Are ASEs legal tender?

Discussion in 'Bullion Investing' started by Pilkenton, Oct 20, 2012.

  1. lonegunlawyer

    lonegunlawyer Numismatist Esq.

    Your words are strong, especially based on a "Subway" sign. Lets just look at a fed note. It is legal tender for all debts . . . . Once you order and they prepare the sandwich, I would think a contract has been formed and debt (or promise to pay) for the sandwich incurred. I still believe Subway is obligated to take any payment deemed legal tender by the federal government. Based thereon, I respectfully disagree with you.
  2. Avatar

    Guest User Guest

    to hide this ad.
  3. Zlotych

    Zlotych Member

    This conversation has been brought up before when talking about similar coins. A private business can reject "legal tender" if they wish. Subway doesn't have to take your ase if they don't want to, just like they don't have to take your bag of pennies or your two dollar bills. That is the law, so argue with fact if you wish.
  4. thecoin

    thecoin New Member

    I have mixed feelings, on one hand, it's the same as if subway doesn't want to accept your 100 dollar bill cause they think it's a counterfeit, but on the other hand, that it is deemed legal tender, and if you can't use it to buy something from a buisness or spend it at a bank, how can you possibly spend it?
  5. lonegunlawyer

    lonegunlawyer Numismatist Esq.

    Whether right or wrong, my arguments have some foundation. You cannot argue: "[t]hat is the law . . ." because what is the law. I am I supposed to take your word for it. I do not think so. Who are you that I should take your word?

  6. CamaroDMD

    CamaroDMD [Insert Clever Title]

    Look, the Subway thing was just an example. I run a business and I know the laws. I can refuse any form of payment I choose. I'm not required to accept anything I don't want. If a patient wanted to pay for his treatment in rolls of cents...I can and would refuse and demand a different form of payment. That is my right. If you don't believe me, try it.
  7. CamaroDMD

    CamaroDMD [Insert Clever Title]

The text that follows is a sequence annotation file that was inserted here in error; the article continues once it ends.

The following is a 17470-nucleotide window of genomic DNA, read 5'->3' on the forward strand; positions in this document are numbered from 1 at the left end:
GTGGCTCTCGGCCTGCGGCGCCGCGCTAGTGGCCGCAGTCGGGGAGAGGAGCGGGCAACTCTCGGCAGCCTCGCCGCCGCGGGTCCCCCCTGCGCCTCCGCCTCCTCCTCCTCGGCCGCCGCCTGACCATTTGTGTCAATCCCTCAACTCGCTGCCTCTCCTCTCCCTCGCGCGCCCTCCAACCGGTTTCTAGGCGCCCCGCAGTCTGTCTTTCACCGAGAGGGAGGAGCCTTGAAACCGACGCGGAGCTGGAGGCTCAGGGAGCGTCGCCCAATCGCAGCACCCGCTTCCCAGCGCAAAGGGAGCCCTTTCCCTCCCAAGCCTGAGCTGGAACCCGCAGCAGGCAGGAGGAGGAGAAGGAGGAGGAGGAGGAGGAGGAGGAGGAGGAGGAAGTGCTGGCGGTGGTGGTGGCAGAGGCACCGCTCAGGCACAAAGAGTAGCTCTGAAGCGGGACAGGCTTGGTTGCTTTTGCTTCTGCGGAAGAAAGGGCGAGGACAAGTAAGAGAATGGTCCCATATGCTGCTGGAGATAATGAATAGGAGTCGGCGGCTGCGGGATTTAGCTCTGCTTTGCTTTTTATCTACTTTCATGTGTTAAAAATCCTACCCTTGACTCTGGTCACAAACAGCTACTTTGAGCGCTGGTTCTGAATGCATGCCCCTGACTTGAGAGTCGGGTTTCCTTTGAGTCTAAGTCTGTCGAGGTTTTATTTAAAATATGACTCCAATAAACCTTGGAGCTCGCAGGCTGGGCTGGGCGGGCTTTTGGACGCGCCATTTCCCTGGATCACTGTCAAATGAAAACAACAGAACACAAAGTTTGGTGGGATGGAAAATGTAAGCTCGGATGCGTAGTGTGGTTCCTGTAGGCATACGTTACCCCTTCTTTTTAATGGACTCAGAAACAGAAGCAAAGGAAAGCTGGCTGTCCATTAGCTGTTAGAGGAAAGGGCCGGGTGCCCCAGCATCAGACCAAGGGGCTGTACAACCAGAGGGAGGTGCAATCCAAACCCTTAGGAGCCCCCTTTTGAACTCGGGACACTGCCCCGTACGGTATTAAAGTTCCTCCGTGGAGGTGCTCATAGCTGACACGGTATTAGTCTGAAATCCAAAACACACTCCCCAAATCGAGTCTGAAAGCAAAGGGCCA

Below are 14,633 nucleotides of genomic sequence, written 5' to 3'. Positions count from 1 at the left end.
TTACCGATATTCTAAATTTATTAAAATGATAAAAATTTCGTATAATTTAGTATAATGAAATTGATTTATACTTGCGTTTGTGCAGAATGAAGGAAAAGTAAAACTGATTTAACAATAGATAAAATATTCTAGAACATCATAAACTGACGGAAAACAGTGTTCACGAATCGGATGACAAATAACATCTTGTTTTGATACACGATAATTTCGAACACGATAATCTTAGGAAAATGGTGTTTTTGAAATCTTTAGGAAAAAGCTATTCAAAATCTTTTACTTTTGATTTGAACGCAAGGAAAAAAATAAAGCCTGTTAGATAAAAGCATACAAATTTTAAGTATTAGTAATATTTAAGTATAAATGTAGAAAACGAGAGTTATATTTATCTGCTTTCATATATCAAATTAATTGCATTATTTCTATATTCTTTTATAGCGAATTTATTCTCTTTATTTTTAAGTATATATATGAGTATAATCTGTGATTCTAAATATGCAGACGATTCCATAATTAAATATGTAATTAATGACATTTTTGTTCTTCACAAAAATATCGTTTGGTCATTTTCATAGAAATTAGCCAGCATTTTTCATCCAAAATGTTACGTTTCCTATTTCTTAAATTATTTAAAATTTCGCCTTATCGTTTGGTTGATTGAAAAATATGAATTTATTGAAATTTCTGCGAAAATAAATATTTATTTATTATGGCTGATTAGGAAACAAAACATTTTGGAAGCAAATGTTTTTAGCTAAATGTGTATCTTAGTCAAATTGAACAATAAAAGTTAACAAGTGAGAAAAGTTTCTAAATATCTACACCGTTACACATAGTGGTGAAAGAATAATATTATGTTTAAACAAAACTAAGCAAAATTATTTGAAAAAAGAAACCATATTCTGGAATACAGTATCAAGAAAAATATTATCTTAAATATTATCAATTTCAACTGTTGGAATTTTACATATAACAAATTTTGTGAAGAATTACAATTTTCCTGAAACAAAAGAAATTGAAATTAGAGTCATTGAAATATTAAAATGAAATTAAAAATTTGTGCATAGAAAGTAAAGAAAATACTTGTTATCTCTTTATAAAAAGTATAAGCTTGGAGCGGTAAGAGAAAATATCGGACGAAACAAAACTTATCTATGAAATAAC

Why don't you present a law where it says one must accept any form of "legal tender" as payment. As long as no law exists that says I am required to accept all "legal tender" as payment...I am not required to do so. Since you are the one that is so sure that it must be me a law that says so. If no such law exists, then I am free to do as I wish.
  8. lonegunlawyer

    lonegunlawyer Numismatist Esq.

    The fed note used as an example, which ultimately is law because it is authorized by the federal government, states it is legal tender for all debt . . . . Key word is "all." It is unequivocal; it is mandatory language.

    Can someone truly show me a law stating a party can refuse U.S. legal tender for payment of a debt in this country? If so I will be a believer.

    Now what is legal and what really occurs in the real world may be two different things.
  9. CamaroDMD

    CamaroDMD [Insert Clever Title]

    You can believe whatever you want to believe. I really don't care. There is no law mandating that one must accept all forms of US currency in payment.
  10. lonegunlawyer

    lonegunlawyer Numismatist Esq.

    Are you sure? What about the language on the fed notes themselves?
  11. fatima

    fatima Junior Member

    You are wrong. Whether you believe it or not isn't relevant.

    "Legal Tender" status does not require private parties to accept it as payment. "Legal Tender" means that it is accepted by "the state" for payment of debts including taxes. In this case "the state" means local, state and federal governments. Beyond that Congress has no constitutional authority to require state issued currency to be used for private payments.

    In the case of the United States, it also means that it can be deposited at a Federal Reserve institution. (currently all banks & credit unions) This is why people voluntarily use legal tender for non-state transactions.

    The Constitution also states that all rights are reserved by the individual unless otherwise stated in the Constitution. Therefore it seems to me that if you don't believe it, then it's up to you to provide the appropriate Constitutional clause or legal statute that says that a person or business must accept "legal tender" as a form of payment.

    Finally, using the Subway example, if they refuse to serve you a tuna melt because they don't like your "legal tender", what is your "debt" to them? Answer, none. In these sorts of arguments, this obvious fact is often ignored.
  12. It upsets me that our goverment can mint a one dollar coin and sell it outright to you and me for 30 plus times its printed face value.